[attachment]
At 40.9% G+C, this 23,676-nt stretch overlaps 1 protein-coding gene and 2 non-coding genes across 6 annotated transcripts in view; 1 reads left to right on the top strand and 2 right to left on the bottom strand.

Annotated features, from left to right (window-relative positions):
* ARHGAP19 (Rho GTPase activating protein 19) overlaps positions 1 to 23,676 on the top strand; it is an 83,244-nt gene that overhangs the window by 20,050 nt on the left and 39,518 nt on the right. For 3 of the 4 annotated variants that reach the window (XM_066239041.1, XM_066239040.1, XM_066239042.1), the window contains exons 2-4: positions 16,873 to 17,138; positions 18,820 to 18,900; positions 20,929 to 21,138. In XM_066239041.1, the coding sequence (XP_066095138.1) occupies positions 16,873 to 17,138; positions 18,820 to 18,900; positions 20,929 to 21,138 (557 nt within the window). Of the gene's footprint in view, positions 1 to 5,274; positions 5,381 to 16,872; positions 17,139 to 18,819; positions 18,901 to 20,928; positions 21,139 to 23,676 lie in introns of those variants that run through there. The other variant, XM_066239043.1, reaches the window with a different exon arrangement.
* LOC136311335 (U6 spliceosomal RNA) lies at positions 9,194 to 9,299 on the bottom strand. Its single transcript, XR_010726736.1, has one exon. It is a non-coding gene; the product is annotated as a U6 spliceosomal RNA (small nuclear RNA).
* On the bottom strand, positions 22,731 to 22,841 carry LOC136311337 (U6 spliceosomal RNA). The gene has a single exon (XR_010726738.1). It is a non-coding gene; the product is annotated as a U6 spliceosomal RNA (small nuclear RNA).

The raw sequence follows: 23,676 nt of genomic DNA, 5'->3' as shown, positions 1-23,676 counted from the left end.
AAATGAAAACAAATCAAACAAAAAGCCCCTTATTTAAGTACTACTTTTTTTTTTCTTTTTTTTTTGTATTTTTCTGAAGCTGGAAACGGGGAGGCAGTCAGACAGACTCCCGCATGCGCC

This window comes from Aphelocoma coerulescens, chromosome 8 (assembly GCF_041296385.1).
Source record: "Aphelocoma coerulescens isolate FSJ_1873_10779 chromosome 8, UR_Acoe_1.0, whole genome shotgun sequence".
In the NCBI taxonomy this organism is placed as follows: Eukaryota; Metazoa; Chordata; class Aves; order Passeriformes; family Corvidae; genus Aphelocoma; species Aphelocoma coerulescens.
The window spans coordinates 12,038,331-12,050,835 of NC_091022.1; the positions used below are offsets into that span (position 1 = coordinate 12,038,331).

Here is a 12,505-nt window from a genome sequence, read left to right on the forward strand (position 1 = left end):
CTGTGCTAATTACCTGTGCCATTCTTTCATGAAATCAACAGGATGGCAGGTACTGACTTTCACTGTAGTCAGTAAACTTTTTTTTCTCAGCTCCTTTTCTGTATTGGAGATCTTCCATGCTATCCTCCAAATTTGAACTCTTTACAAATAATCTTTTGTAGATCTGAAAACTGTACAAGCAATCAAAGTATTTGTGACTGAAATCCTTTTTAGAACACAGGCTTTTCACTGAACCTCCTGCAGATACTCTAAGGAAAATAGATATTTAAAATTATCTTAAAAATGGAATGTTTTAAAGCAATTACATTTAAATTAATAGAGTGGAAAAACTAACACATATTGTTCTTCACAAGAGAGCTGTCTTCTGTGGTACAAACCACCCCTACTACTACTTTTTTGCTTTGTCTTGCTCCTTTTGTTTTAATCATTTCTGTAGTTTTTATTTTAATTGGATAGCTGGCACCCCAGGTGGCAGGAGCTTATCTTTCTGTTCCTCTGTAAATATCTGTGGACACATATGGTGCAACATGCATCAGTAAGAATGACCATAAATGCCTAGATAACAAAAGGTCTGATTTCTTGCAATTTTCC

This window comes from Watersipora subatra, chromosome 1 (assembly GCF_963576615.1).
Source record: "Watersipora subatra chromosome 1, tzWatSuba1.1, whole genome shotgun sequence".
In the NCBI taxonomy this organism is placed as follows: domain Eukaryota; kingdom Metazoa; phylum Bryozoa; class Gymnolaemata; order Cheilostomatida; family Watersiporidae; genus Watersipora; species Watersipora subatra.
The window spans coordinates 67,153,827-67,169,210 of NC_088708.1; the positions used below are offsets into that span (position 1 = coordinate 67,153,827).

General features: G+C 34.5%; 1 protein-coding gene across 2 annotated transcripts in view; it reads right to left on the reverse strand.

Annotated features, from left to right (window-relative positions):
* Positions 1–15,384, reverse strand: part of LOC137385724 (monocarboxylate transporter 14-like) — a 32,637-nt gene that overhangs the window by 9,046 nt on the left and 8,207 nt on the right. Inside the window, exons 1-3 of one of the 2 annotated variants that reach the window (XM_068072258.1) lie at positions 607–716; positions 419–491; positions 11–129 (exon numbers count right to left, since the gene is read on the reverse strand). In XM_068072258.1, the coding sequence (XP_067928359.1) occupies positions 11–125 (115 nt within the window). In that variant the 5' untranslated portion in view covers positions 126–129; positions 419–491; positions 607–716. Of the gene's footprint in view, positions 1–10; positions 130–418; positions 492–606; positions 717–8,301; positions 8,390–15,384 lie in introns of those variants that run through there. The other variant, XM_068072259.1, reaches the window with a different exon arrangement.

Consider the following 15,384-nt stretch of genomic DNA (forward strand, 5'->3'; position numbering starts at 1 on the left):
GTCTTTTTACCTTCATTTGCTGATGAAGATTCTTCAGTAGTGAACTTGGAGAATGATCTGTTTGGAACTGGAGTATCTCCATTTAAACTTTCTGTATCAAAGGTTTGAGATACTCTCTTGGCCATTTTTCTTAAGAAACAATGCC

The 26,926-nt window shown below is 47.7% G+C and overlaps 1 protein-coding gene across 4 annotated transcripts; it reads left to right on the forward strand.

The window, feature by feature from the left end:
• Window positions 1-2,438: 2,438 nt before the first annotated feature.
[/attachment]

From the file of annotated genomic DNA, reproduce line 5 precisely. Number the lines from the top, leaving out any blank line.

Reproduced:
* On the bottom strand, positions 22,731 to 22,841 carry LOC136311337 (U6 spliceosomal RNA). The gene has a single exon (XR_010726738.1). It is a non-coding gene; the product is annotated as a U6 spliceosomal RNA (small nuclear RNA).